Tuesday, January 12, 2010
If but to See
Yet, not too Visibly

In the compelling history of the Curé of Ars, one may chance upon a story about a woman who desired the spiritual welfare of her husband. He was not simply a man of animal appetite (weak in the flesh, though willing in heart to form his will unto a nobler end), but one full of active resistance and even hatred towards God. This malevolent sentiment contaminated his feelings towards all forms of life. Hatred of Being will beget hatred of things that be, and this unhappy passion culminated in suicide.

On hearing that her husband had ended his life by leaping from a bridge, the new widow went weeping to the rectory of the village's revered priest. It is likely that St. John Vianney did not wait for her knock, but burst open his door, flooding the dark street with his lamp's glow and taking his spiritual daughter by the hand, said these words: 'Be not grieved. Between the gable of the bridge and the break of the water, he repented.'

Why? The saint gave the credit of his repentance to the grace afforded by his habit of saying an occasional Ave with his wife. He hated God, but he could honour the Madonna. Christ's own love for His mother is so intense, that apparently He did not withdraw His flow of grace unto this soul. Rather, it flowed so much the more that even in the act of ultimate ungodly despair, he forsook gloom and gazed up to the Sun-before the moment of Choice came.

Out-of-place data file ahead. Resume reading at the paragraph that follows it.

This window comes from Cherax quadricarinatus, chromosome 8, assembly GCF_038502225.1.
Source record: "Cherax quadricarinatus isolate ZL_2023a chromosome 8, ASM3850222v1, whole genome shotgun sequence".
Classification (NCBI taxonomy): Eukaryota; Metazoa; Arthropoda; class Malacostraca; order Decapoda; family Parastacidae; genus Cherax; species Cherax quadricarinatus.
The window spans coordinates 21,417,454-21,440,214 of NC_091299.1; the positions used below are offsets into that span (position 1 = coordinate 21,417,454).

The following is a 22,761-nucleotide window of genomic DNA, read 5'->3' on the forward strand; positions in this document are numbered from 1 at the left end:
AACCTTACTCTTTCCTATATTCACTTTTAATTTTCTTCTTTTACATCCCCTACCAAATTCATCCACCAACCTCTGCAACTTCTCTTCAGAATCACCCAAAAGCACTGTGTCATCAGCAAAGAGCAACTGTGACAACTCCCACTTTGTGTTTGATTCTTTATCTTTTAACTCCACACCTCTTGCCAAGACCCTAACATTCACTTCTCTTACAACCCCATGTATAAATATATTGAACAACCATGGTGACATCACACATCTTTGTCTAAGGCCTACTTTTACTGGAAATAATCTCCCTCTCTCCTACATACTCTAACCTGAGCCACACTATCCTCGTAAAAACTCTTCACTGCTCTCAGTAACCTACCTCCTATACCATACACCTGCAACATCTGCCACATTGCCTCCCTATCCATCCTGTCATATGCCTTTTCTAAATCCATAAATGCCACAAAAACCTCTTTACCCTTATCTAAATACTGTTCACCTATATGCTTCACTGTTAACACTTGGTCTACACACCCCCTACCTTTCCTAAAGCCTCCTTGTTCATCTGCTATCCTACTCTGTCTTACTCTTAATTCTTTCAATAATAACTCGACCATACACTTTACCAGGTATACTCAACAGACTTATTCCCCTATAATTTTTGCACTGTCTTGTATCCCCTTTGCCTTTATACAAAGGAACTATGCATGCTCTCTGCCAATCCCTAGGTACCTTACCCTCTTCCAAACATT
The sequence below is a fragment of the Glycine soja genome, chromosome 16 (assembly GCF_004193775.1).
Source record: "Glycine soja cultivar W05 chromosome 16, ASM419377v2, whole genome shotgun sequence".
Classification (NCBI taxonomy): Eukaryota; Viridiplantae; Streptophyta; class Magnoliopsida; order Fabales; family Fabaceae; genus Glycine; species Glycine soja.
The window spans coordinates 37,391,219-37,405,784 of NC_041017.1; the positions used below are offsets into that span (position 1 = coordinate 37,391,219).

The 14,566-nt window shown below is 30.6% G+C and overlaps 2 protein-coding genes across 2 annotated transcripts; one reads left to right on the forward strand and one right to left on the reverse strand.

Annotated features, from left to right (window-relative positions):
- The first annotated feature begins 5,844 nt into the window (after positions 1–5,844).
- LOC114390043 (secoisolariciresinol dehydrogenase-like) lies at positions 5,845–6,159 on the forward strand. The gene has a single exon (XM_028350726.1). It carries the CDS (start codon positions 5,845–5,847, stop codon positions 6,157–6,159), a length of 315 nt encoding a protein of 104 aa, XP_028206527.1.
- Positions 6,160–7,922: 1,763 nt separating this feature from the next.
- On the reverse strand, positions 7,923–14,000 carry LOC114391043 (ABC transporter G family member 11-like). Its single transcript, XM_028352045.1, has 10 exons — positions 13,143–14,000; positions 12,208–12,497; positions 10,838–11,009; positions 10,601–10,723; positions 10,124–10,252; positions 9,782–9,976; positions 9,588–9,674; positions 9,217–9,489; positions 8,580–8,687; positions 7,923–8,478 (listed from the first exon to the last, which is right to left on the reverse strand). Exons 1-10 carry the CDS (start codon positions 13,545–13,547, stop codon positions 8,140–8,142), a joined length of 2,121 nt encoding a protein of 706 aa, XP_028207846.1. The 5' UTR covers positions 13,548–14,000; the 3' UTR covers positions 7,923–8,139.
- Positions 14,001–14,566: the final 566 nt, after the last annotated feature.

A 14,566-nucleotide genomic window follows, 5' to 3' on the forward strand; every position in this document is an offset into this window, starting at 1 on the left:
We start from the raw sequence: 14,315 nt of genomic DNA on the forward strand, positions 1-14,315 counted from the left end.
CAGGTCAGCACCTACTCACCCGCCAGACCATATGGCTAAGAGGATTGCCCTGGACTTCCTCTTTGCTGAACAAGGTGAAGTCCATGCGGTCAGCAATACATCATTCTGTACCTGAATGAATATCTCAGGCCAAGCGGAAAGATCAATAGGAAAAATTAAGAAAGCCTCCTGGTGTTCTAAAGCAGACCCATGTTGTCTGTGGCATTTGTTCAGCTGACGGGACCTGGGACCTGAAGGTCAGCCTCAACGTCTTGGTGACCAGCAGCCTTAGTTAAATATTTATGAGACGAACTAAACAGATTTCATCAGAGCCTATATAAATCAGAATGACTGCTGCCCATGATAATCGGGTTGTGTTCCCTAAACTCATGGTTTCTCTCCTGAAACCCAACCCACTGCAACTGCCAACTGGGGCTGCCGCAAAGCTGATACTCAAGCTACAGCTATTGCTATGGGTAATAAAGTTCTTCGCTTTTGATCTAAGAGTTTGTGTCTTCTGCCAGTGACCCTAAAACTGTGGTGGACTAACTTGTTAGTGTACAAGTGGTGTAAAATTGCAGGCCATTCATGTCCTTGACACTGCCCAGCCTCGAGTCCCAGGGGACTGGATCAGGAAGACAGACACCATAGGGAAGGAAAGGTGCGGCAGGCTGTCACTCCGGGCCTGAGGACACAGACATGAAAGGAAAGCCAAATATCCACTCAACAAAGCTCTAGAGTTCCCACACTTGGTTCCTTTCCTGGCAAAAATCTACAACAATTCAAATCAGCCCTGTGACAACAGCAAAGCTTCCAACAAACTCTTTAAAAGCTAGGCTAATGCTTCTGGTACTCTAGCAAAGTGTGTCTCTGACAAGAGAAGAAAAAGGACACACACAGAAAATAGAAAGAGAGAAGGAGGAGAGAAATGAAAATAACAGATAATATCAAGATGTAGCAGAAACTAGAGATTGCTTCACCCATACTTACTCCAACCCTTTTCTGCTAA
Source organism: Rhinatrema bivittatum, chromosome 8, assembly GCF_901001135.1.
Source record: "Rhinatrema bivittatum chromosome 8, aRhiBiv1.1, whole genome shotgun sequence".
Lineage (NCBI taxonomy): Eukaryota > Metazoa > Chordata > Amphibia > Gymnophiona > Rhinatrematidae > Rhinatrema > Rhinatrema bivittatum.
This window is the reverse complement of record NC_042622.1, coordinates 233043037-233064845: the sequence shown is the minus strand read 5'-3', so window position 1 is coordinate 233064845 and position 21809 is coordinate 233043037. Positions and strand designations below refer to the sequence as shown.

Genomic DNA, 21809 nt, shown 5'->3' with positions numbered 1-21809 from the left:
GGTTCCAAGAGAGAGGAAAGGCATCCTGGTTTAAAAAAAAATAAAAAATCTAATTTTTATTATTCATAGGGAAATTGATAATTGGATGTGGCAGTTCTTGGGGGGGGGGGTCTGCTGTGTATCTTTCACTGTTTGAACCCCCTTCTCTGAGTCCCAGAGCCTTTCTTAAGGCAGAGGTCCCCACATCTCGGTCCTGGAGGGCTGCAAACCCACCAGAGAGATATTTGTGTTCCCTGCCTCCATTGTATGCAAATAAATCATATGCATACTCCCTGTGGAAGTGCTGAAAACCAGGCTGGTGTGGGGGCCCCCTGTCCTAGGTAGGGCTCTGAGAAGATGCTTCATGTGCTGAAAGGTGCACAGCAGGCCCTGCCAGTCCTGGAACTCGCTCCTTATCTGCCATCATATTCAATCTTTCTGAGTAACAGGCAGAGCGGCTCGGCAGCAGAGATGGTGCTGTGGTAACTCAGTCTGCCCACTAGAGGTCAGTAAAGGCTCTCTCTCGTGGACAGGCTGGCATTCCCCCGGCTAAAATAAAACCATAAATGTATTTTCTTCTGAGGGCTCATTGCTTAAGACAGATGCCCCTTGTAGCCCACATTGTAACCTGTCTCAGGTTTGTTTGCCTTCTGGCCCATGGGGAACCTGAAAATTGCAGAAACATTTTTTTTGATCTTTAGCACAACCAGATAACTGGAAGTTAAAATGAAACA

How odd. Who would know of this obscure Virgin, born in an insignificant town in the Mideast, whose only glory is in her relation to the God-man, would still be loved and revered even when He is not? One may put it down to the chivalry instinctive and indestructible in some men. There is an example in the good, but erring, character of Richard Carstone in Dickens's Bleak House. Carstone's benefactor, Mr. Jarndyce, has been called the kindest man in literature by some; though Carstone himself fell out with him and staunchly objected to that fact up to his deathbed. Many have complained that Carstone's enmity against Jarndyce should have bled into his relations with all the people who admired the man, namely Esther Summerson and Ada Clare. G. K. Chesterton defended the credibility of Carstone's unwavering affection for two women devoted to the man he despised thusly: 'A clumsy journalist would have made Rick Carstone in his mad career cast off Esther and Ada and the others. The great artist knew better. He knew that even if all the good in a man is dying, the last sense that dies is the sense that knows a good woman from a bad; it is like the scent of a noble hound.' (Appreciations and Criticisms).

The above is a tender notion, and it is from the pen of a man who admired women with a dear passion. But men and women are composed of individual souls, not pieces of consciousness cut from the same cloth, and there is no reason to suppose that all men are like Carstone or Chesterton. History has said enough to let this point rest.


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Warsaw, Poland
Domine, spero quia mundum vicisti. Lord, I trust that Thou hast overcome the world. Panie, ufam, żeś pokonał świat.
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